King Juan Carlos of Spain once insisted "kings don't abdicate, they die in their sleep."
But embarrassing scandals and the popularity of the republican left in the recent Euro-elections have forced him to eat his words and stand down.
So does the Spanish crisis suggest that monarchy is seeing its last days?
Does that mean the writing is on the wall for all European royals, with their magnificent uniforms and majestic lifestyles?
The Spanish case provides arguments both for and against monarchy.
When public opinion is particularly polarized,
as it was following the end of the Franco regime, monarchs can rise above "mere" politics and "embody" a spirit of national unity.
It is this apparent transcendence of politics that explains monarchs continuing popularity as heads of state.
And so, the Middle East excepted, Europe is the most monarch-infested region in the world, with 10 kingdoms (not counting Vatican City and Andorra).
But unlike their absolutist counterparts in the Gulf and Asia,
most royal families have survived because they allow voters to avoid the difficult search for a non-controversial but respected public figure.
Even so, kings and queens undoubtedly have a downside.
Symbolic of national unity as they claim to be,
their very history — and sometimes the way they behave today — embodies outdated and indefensible privileges and inequalities.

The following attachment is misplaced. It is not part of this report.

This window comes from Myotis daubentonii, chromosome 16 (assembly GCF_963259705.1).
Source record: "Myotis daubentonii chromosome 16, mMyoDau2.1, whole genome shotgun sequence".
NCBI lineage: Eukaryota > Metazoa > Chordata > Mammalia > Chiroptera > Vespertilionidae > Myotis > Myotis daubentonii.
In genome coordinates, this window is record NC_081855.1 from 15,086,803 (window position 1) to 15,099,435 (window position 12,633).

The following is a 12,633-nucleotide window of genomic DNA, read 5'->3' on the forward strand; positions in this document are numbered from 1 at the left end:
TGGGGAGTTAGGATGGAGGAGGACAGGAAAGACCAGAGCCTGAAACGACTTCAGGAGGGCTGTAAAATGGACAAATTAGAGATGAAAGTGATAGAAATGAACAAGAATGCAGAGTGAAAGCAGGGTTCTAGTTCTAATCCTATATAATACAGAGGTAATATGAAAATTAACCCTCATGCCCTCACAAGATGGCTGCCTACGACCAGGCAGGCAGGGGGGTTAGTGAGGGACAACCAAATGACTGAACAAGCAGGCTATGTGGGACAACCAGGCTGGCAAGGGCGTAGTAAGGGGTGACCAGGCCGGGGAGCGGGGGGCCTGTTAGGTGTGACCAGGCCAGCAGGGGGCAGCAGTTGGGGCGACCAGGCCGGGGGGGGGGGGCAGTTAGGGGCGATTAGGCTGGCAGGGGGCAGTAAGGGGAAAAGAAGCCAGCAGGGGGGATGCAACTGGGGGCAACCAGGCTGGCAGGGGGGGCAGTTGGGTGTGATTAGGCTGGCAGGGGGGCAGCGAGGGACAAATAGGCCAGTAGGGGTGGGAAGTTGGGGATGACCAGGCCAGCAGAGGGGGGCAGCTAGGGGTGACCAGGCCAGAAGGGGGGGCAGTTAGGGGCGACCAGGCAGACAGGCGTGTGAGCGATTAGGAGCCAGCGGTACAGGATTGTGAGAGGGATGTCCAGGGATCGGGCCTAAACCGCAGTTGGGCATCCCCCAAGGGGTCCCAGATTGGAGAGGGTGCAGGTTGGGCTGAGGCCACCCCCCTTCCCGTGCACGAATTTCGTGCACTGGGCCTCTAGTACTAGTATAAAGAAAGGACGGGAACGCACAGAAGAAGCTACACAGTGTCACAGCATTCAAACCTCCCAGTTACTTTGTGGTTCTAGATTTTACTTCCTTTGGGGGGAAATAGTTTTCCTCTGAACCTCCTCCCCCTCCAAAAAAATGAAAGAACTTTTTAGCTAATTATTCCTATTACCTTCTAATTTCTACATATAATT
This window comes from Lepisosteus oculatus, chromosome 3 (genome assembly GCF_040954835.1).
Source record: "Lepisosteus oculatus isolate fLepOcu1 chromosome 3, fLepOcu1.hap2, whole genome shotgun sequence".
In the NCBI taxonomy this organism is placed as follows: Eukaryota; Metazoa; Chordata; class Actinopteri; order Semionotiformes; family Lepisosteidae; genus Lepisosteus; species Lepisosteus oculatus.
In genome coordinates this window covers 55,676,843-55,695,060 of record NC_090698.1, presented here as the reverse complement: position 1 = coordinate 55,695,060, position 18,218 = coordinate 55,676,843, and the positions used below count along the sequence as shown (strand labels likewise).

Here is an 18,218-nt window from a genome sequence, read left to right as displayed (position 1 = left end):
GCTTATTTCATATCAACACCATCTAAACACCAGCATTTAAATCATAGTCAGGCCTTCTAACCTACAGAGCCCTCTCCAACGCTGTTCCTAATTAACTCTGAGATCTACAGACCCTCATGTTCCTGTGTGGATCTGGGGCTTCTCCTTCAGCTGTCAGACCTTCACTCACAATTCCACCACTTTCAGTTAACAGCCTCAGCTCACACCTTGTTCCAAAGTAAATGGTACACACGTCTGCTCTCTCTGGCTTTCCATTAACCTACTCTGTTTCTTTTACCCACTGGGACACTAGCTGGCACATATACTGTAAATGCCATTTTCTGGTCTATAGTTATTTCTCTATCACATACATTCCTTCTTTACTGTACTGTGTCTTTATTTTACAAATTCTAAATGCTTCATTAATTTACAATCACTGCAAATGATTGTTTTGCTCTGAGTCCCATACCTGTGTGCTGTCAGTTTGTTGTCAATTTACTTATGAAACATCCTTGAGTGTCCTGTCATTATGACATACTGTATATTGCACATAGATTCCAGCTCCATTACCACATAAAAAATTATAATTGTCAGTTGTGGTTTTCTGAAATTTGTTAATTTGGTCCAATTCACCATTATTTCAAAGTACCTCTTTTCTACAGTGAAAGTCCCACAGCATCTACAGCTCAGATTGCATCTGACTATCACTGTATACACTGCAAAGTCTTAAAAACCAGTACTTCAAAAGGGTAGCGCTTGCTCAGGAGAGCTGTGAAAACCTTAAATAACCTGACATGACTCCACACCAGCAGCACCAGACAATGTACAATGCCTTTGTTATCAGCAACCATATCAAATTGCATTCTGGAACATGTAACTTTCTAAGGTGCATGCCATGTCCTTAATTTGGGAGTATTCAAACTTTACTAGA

At a time when Thomas Piketty and other economists are warning of rising inequality and the increasing power of inherited wealth,
it is bizarre that wealthy aristocratic families should still be the symbolic heart of modern democratic states.
The most successful monarchies strive to abandon or hide their old aristocratic ways.
Princes and princesses have day-jobs and ride bicycles, not horses (or helicopters).
Even so, these are wealthy families who party with the international 1%,
and media intrusiveness makes it increasingly difficult to maintain the right image.
While Europe's monarchies will no doubt be smart enough to survive for some time to come,
it is the British royals who have most to fear from the Spanish example.
It is only the Queen who has preserved the monarchy's reputation with her rather ordinary (if well-heeled) granny style.
The danger will come with Charles, who has both an expensive taste of lifestyle and a pretty hierarchical view of the world.
He has failed to understand that monarchies have largely survived because they provide a service,
as non-controversial and non-political heads of state.
Charles ought to know that as English history shows, it is kings, not republicans, who are the monarchy's worst enemies.